Monday, March 16, 2015

Are You Meant for the Country?

I talk to so many urban dwellers who dream of owning a country property, but I'm learning that most have no idea where to start.  I think the very first question you have to ask yourself is, "Am I meant for the country?"  You may be thinking, "Of course! Why else would I want a getaway?"

It's not that simple, y'all. Let's consider a few things. My goal is to leave you confused. Unsure of your desire to own a little piece of rural heaven.

Let's get started!

You say "yellow" I say "yeller"

This is more of a statement than a point of consideration:  You CANNOT go to the country and act like a city dweller. You must learn to blend in. Ask yourself this very important question - Do you know how to shape your cowboy hat?

Right way to shape a hat

Bet you don't.
Better learn. It will give you away, no matter how many times you say "yeller."

Wrong way to shape a hat

Do you own Old Gringo boots rather than Justin or Tony Lama?
Don't wear those things to Walmart. Yes. I said Walmart. There is no Target, Central Market, Whole Foods, or Lowe's in the country. You make due with the cheap stuff.  Can you manage going into evil Walmart? Not one of your neighbors will have a single problem with it. In fact, it's possible one of them works there.

Do you hold the door open for people?
You don't belong in the country if you don't. You will never be respected.

Have you ever mowed your own lawn?
If not, do not pass "go," do not sign that contract.
Your mower will be a tractor. You may have to use a chainsaw. Your hands will get beaten all to hell. You'll get  a tick in your armpit. And your neighbor will laugh at you when you back your trailer into a ditch.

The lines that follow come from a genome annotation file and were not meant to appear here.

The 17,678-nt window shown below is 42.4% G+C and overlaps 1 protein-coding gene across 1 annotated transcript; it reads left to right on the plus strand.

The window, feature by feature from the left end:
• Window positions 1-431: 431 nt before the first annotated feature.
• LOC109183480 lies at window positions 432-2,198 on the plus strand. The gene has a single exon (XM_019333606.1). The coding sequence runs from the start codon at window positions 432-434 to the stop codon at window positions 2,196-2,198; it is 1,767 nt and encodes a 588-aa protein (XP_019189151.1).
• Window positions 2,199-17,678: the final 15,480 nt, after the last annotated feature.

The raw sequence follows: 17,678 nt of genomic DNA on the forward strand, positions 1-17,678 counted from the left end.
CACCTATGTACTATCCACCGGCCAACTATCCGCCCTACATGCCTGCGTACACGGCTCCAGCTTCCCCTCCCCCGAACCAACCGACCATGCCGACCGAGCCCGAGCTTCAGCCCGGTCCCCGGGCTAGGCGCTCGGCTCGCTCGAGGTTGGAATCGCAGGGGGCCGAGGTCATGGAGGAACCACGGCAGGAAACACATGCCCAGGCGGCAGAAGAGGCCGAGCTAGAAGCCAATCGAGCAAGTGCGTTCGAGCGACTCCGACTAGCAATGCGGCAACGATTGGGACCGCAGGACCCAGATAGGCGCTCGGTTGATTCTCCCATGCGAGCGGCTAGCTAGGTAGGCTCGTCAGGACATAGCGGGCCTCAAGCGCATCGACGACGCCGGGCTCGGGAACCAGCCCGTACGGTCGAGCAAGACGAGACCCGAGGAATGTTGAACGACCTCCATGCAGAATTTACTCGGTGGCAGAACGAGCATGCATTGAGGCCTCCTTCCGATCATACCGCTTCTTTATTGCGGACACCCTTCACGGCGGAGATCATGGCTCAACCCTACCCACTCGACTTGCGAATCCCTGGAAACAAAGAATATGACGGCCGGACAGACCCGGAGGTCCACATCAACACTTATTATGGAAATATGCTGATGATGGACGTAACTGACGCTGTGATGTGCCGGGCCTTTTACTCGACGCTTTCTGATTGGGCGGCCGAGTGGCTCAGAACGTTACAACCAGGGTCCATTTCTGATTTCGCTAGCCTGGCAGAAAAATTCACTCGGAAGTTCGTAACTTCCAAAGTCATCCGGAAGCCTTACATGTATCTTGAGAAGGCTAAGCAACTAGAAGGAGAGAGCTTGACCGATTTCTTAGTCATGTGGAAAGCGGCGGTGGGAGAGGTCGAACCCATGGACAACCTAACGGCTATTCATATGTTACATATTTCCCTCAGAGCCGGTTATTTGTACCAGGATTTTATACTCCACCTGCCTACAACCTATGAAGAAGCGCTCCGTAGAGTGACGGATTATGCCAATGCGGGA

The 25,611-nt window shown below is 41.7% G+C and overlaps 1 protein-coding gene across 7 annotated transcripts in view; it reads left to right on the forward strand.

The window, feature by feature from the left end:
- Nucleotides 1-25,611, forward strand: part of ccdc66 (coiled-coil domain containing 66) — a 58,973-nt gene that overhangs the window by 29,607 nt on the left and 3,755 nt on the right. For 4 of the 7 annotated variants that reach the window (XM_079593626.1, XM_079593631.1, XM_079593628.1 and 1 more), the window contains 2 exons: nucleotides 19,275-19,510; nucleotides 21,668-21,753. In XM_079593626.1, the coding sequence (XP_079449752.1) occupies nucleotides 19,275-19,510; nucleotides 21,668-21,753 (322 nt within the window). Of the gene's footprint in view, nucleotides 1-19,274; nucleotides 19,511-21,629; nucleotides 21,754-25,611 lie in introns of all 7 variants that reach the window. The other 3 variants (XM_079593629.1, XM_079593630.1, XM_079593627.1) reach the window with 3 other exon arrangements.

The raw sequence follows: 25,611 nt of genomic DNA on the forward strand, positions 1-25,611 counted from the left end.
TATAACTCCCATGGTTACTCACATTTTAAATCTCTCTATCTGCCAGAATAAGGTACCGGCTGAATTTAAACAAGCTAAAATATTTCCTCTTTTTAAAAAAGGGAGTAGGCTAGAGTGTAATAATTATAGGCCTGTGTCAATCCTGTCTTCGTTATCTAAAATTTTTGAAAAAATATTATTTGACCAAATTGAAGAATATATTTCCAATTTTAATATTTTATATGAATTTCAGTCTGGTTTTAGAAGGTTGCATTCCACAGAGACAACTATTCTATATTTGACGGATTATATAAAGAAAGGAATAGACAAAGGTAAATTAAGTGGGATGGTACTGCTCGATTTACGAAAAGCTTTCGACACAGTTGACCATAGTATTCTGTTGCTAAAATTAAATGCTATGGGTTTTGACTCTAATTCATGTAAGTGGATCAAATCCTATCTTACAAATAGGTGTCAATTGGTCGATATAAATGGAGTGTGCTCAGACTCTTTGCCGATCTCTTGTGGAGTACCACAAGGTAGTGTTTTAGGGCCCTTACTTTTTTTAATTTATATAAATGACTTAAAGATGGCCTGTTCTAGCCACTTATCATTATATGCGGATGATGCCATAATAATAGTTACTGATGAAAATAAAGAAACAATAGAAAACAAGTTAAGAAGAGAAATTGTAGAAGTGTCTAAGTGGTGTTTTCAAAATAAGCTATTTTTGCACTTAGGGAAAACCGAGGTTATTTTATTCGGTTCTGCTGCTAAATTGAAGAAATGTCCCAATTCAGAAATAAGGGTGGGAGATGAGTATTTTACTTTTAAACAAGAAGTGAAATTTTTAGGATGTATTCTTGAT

Are you humble and respectful of others?  Do you say "yes, ma'am?"
Ok. This is the heart of the matter. You are a gracious guest, and that's all you'll ever be. Country folks tend to be a little closed and suspicious. They like to gossip and may see a half empty glass where you're concerned. Be prepared to take it. If you think you can bring your refined ways to the country, you may be very unhappy. Some rural settings are tolerant of city ways. Others are not. 

So, there are some cultural considerations.  Let's move on to a few practicalities.

Twenty percent down

Buying your first acreage is not like buying your first house.  Land is always a conventional loan. No question, you will put down 20%. If you have the cash to buy outright, then awesome, but I suspect most of my readers will finance. Get that money put aside before you start looking.

How often are you planning to visit this country paradise?  If it's more than 4 times a year, don't look further than 90 miles away. You are dead on Friday. You're only good for about an hour and half of driving.

How hard are you willing to work on Saturday? And how early are you willing to get up to do it?
I ask those questions together because you will work very hard. And it will get very hot very soon, so you'll get up like a farmer. If you like to laze around on the weekends, you can stop reading now. 

If you are wealthy, and you can buy a turnkey property with a house, manicured ponds, perfect pastures and woodlands, then you don't need my advice. If you're like me, you're buying a raw piece of land.

What do you mean by "raw," Christy?

No electricity on the property.
No running water on the property.
No driveway or road.
No toilets.
No house.
No nothing.

Do you have a plan and/or the resources to turn "no" into "yes?"

I could go on and on, but this would be a novel; not a super long blog post. Keep following my posts, and I'll drill down into the "how to" of purchasing land. Today, I just want you to think about who you are, how you'll adapt to rural culture, and whether you have what it takes to work like a pioneer.

Stay tuned... or start looking for a timeshare.

1 comment:

  1. I am right there with you. Well, OK, used to be. Now adoring waiting and witnessing from a distance !!! ~~Go forth and CREATE !! ~~